This is referred to as operant conditioning. It trains dogs to expect certain outcomes when a stimulus is present. In clicker training, the clicker itself becomes the bell. You’re communicating that after enough clicks, the dog will receive a treat or other form of reward. For most dogs, the click itself becomes the reward and eliminates the need to constantly give food to a dog during training sessions.  

Introducing Clicker Training to Your Dog 

Before you can reduce the use of food rewards in training sessions, you need to condition your dog to accept the sound of the clicker as a reward. Consistency is key, so you should always make the click at the exact moment the dog has complied with your wishes. The same rings true when you’re teaching a dog what the sound means. 

To prepare for clicker training, grab a handful of treats and simply allow your dog to sniff your hand and immediately follow it wherever it goes. Once your dog knows to follow your hand, give it a treat. After it does this several times, pick up the clicker in the same hand so it knows to follow the clicker. At the exact moment you click it, give it the treat to reinforce that the click is a positive outcome.  

It’s important to take some time to establish the meaning of the clicker, so don’t worry about any commands or tricks at the beginning. You’re simply making the sound of the clicker pleasant for your dog so that it comes to seek it as a reward. After a few short sessions working with the clicker and rewarding your dog each time you click, you’re able to begin removing other treats when you begin training sessions for the purpose of obedience or advanced commands.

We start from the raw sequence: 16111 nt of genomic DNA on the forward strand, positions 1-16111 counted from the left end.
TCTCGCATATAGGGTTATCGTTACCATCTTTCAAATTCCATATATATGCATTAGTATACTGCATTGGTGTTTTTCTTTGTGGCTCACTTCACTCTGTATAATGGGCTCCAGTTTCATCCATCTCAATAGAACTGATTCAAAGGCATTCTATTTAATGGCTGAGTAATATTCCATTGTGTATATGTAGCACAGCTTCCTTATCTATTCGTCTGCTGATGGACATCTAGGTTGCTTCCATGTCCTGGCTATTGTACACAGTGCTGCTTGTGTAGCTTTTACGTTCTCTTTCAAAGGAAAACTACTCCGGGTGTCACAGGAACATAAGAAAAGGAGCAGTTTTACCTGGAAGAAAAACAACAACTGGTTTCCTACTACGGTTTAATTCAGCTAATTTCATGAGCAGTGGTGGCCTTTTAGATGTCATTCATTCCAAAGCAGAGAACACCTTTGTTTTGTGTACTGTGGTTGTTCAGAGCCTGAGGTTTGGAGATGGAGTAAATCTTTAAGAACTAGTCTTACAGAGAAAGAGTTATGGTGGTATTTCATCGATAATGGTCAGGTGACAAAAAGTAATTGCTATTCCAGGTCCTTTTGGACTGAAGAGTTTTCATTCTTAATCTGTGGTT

How to Use Clickers in Your Training Sessions 

When you’re first getting started, you should use treats in addition to the sound of the clicker to communicate with your dog. Instead of using a treat for it to focus on, use the hand holding the clicker. For example, you can move your hand just above the dog’s head until the dog sits. Once the dog’s butt hits the ground, you click the clicker, give praise and then give the desired treat.